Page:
An Exercise Project For the Bandsaw

Before locating your bandsaw box tray read safety message below please.

 

Someone said, “I don’t mind you using a bandsaw in your videos so long as you don’t make another of those bandsaw boxes!”, so I did. Hannah had brought me a wire metal version of a magnetic container intended for a fridge and I liked its usefulness for keeping wrenches like spanners and Allen keys. I needed a second and a third because of their handiness so I made them using the bandsaw box making method. They are fast to make, super strong and everything shrinks appropriately in the right direction. I added my magnets from eBay and hey presto. Right where and when you need them.

Safe work practices

Before you begin, work safely. Make certain the guards are in place and adjusted to the correct protective height or distance and then fully locked off and locked down. Slipping fences, stops and guards are not always obvious to you when your focus and awareness is on the blade and cutting.

Keep your push sticks close to hand and USE them! Be conscious that would can split when you least expect it. Hands close to any blade can lunge when resistance is removed by fractured wood. You should always be conscious that this is nine times out of ten totally unpredictable.

Square up a piece of 2×4 ??” long.

Mark a parallel line 7/16″ in from each end…

…and along the front edge. Also, mark a line along the back edge 11/16″. These lines will guide you in subsequent work.

Set a 3/4″ Forstner bit in the drill press to 7/16″ from the bottom of the 2×4 block. This will leave 7/16″ between the bottom of the hole and the surface of the table.

Drill the two holes exactly on the lines in the two front corners.

Slice off the bottom at 7/16″ on the bandsaw.

Plane the two mating surfaces smooth if you want to, otherwise they can remain as bandsawn surfaces. (Strictly speaking, the bandsaw box meeting surfaces are generally left as bandsaw cuts without hand tool refinement but this project lends itself to perfecting the joint lines and it is good practice.)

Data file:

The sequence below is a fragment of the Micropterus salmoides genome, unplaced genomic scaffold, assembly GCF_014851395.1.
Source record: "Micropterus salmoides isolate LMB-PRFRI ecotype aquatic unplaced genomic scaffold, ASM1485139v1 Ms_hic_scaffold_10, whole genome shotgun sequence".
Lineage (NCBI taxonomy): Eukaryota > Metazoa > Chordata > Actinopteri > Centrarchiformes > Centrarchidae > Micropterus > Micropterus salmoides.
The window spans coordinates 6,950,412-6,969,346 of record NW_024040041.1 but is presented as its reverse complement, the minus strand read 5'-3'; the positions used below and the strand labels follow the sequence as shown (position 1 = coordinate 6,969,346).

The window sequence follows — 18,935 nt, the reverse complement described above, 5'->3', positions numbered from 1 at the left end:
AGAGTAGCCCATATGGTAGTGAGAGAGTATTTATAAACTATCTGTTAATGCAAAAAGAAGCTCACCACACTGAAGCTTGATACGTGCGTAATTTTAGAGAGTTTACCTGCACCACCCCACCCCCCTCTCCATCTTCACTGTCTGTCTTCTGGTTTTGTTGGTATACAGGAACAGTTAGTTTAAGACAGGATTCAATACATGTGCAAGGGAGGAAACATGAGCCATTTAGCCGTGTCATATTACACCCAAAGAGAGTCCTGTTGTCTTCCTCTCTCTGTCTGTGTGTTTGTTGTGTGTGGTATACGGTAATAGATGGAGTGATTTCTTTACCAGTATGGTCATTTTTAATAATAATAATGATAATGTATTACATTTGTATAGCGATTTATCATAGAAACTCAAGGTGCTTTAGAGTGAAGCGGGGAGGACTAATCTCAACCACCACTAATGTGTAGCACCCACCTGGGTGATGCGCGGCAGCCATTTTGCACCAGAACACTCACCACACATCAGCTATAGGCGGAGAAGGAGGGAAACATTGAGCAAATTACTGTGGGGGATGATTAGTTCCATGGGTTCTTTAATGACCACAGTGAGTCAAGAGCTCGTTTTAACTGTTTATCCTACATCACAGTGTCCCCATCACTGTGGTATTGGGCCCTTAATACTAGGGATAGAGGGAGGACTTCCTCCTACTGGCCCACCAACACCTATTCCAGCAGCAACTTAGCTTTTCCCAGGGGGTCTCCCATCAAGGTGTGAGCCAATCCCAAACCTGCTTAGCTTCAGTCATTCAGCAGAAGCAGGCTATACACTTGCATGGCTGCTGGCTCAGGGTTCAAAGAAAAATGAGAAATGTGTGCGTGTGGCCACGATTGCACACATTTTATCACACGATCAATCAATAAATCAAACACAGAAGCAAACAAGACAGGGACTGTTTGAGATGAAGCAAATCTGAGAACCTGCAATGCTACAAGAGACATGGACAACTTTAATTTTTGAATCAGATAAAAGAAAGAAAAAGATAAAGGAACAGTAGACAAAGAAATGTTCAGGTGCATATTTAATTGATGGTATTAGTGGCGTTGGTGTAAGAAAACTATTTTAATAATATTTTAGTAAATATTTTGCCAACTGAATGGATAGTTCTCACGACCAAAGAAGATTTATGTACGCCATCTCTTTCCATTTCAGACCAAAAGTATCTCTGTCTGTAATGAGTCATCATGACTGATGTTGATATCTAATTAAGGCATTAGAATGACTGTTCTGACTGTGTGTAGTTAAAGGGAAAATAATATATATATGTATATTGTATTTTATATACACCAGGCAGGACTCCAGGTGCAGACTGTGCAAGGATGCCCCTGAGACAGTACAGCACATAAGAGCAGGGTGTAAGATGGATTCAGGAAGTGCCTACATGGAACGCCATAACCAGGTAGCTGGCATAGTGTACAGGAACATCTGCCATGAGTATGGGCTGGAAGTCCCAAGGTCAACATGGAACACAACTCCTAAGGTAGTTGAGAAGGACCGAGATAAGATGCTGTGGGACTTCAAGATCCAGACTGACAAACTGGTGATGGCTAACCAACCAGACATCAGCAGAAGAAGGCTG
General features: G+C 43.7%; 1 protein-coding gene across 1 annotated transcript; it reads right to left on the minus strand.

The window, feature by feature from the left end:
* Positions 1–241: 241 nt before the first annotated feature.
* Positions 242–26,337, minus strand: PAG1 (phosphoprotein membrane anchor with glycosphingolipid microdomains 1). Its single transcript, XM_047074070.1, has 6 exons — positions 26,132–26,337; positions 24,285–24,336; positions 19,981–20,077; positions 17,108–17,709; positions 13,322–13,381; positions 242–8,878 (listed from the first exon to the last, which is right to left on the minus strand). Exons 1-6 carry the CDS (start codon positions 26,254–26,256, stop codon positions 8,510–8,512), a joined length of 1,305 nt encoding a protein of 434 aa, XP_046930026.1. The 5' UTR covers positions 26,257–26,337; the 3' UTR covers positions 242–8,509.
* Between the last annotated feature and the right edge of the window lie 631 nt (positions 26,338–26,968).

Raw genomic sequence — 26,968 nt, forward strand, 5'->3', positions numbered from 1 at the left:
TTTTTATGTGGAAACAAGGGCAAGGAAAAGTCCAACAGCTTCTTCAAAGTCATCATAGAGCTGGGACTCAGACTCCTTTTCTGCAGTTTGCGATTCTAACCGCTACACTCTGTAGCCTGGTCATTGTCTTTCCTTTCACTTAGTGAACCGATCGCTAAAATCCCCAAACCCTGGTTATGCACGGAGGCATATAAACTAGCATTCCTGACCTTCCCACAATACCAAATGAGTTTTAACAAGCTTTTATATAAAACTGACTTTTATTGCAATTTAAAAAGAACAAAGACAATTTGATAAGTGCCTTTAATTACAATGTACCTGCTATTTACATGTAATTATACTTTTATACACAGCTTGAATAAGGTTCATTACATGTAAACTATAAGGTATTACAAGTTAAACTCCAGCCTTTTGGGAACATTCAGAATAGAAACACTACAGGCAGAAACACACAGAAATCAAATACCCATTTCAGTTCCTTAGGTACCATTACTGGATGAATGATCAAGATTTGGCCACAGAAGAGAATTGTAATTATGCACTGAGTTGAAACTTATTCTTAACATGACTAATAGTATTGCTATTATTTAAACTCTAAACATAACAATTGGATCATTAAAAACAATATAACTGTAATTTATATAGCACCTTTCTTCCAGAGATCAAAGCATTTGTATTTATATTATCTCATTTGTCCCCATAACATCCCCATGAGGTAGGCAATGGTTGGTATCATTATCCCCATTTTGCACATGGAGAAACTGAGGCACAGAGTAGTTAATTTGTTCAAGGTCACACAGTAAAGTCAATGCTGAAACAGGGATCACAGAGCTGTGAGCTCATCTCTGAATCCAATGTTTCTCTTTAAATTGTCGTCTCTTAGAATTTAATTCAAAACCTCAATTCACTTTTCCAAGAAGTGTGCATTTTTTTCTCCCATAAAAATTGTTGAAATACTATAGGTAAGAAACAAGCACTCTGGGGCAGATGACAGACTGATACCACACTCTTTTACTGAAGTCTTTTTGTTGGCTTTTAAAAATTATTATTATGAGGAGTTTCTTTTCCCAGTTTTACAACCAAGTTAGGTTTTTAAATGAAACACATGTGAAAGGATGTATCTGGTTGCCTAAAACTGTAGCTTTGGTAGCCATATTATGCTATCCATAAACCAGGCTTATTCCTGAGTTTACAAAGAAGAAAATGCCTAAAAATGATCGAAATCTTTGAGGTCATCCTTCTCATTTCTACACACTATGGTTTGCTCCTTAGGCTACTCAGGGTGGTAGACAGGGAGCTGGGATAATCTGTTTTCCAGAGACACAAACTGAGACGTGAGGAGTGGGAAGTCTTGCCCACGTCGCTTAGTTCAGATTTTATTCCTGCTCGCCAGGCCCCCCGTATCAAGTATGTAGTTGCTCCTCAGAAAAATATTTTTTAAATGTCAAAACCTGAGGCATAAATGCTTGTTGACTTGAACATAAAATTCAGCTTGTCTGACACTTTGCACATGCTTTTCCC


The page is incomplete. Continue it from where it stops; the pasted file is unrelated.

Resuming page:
Slice off the back piece on the 11/16″ line leaving 11/16″ of wood as the finished size from the bandsaw.

Plane the two mating surfaces smooth if you want to, otherwise they can remain as bandsawn surfaces.

Cut along the 7/16″ lines on either end of the main block into the holes but take care not to overcut into the corner.

Make a curved cut from the rear edge into and along the front cut line.

After removing the offcut and with the machine switched off, align the inside of the cut nearest to the line and set the fence as a guide to cut parallel along the front edge as shown.

Sand the inside faces if preferred otherwise leave with bandsaw marks.

Glue the main box body to the base piece aligning the front long edge and corners as closely as possible and clamp. The back end edges can be moved in or out to align once the front corners are clamped.

Layout of the two magnet recesses in the outside face of the rear piece centred in height and 1″ in from the ends.